“Romans!” cried the hermit breathlessly.
Below them Sobek’s thrashing gradually subsided into a swirling ripple as he sank just below the surface.
Akivai leaned over and peered at the ripples in the emerald pool.
“We’re in a pickle, aren’t we Mama?” he asked.
“Yes, Akivai, we’re in a terrible pickle!” she replied.
“I am so sorry!” said the hermit, “I did not think…”
“Shhh!” hissed Miri, and the hermits mouth snapped shut just as several infantrymen crept into the glade. Thankfully, they did not look up, but poked and pushed at the papyrus growth. One of the soldiers was exploring closer to the pool’s edge and was stepping closer to Sobek’s striking range, and Sarai looked up at her mother to tell her the man was too close to the crocodile, but Miri put the index finger of her right hand to her lips to keep her silent, but it was too late.
“He’s gonna die!” cried Sarai, and as their pursuers looked up at them, Old Sobek exploded from the pool and his great jaws snapped tight on the soldier closest to the water’s edge. Everyone screamed in unison, both the hunters and the hunted, and each and every human in the glade sprang into movement. The twins scrambled further up the tree. Two men moved toward the tree and Yusef and Miri dropped to the ground, both thinking they could act as decoys and draw the soldiers from the tree, and Martha scrambled to block the twins from view, accidentally knocking the hermit from the tree. The hermit landed, through no fault of his own, on one of the approaching soldiers. Three Romans rushed to save their comrade in Sobek’s jaws. As javelins flashed and stabbed at the great crocodile, every soldier moved to their comrade’s aid.
“Jump!” screamed Miri to the twins, and without hesitation, they dropped from the top branches of the sycamore, and she caught them both, only a second apart. Marth screamed and dropped into Ysuef’s waiting arms, and the five of them broke into a made dash back down the canyon. Once he realized his guests were escaping, he decided to follow their lead, and broke into a run. One of the Romans glanced up at them and his eyes locked on Miri, and he was instantly smitten by her beauty, but his immediate need was to save his friend.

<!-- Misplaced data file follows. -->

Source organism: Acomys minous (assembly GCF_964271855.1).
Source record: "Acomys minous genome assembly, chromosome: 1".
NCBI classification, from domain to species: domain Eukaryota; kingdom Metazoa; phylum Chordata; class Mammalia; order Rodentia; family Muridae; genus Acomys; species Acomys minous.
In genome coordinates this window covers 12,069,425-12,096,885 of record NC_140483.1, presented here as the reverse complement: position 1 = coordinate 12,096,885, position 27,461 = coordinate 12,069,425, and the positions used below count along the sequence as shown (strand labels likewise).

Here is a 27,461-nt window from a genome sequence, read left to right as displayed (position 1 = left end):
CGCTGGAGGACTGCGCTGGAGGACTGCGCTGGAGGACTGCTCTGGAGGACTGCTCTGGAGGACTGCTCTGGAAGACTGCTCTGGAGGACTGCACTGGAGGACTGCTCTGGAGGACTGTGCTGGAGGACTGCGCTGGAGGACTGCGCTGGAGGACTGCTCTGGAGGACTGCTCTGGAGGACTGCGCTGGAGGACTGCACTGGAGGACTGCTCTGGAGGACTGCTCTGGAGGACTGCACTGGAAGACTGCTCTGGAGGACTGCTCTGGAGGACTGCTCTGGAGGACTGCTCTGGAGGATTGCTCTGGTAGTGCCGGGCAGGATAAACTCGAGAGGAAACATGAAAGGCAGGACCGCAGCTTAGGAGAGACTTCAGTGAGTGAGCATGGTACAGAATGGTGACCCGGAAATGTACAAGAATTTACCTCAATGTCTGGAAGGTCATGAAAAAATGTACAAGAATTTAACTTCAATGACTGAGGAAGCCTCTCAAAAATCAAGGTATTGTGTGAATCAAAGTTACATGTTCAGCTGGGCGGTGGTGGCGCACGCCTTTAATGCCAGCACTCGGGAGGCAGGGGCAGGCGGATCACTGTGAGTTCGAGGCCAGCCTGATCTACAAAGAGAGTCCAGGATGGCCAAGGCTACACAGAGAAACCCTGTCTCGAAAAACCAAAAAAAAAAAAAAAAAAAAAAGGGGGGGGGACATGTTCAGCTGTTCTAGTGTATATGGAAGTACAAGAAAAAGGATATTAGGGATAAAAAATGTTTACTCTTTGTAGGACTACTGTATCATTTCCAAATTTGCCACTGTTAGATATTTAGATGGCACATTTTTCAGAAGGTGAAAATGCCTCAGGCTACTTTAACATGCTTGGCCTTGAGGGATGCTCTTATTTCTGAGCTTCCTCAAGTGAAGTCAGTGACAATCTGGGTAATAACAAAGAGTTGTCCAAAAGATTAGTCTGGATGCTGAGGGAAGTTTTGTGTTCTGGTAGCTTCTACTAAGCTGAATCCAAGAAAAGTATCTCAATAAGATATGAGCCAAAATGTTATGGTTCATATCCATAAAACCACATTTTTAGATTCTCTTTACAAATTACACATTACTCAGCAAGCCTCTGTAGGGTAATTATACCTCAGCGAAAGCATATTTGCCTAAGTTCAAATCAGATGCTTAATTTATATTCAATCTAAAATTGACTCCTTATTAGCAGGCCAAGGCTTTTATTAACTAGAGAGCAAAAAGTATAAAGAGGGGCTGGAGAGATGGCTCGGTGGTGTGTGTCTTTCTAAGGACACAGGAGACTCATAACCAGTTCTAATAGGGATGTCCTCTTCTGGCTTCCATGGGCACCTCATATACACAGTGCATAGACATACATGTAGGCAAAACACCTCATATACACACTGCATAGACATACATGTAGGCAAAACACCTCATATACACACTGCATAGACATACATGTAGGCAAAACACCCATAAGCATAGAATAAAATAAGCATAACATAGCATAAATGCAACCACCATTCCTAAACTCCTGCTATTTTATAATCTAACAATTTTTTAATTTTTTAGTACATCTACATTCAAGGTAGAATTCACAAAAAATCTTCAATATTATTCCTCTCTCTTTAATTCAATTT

Miri and the others ran like the wind, for their lives depended upon it. Miri felt a great euphoria as she ran, knowing they had eluded their captors. Suddenly though, Sarai slipped and fell. Yusef scooped her up and swung her over his shoulder like a sack of peas and they scrambled pell mell into a phalanx of troops patiently blocking the entrance of the ravine.
Miri and her family, including the hermit were quickly subdued and trussed up, and tied together. Hoods were thrown over their heads, and they were pushed to the ground and told to stay still.
Saria called out to her, and Miri told her everything would be fine, but her words almost choked her.
“Quiet!” growled someone and struck her head. It was not a hard blow, but Miri bit her tongue and warm blood welled from the sharp cut. “Please, God, save my children!” she prayed, but she was struck in the head a second time.
“I said be quiet!” growled the guard again, and she fell silent.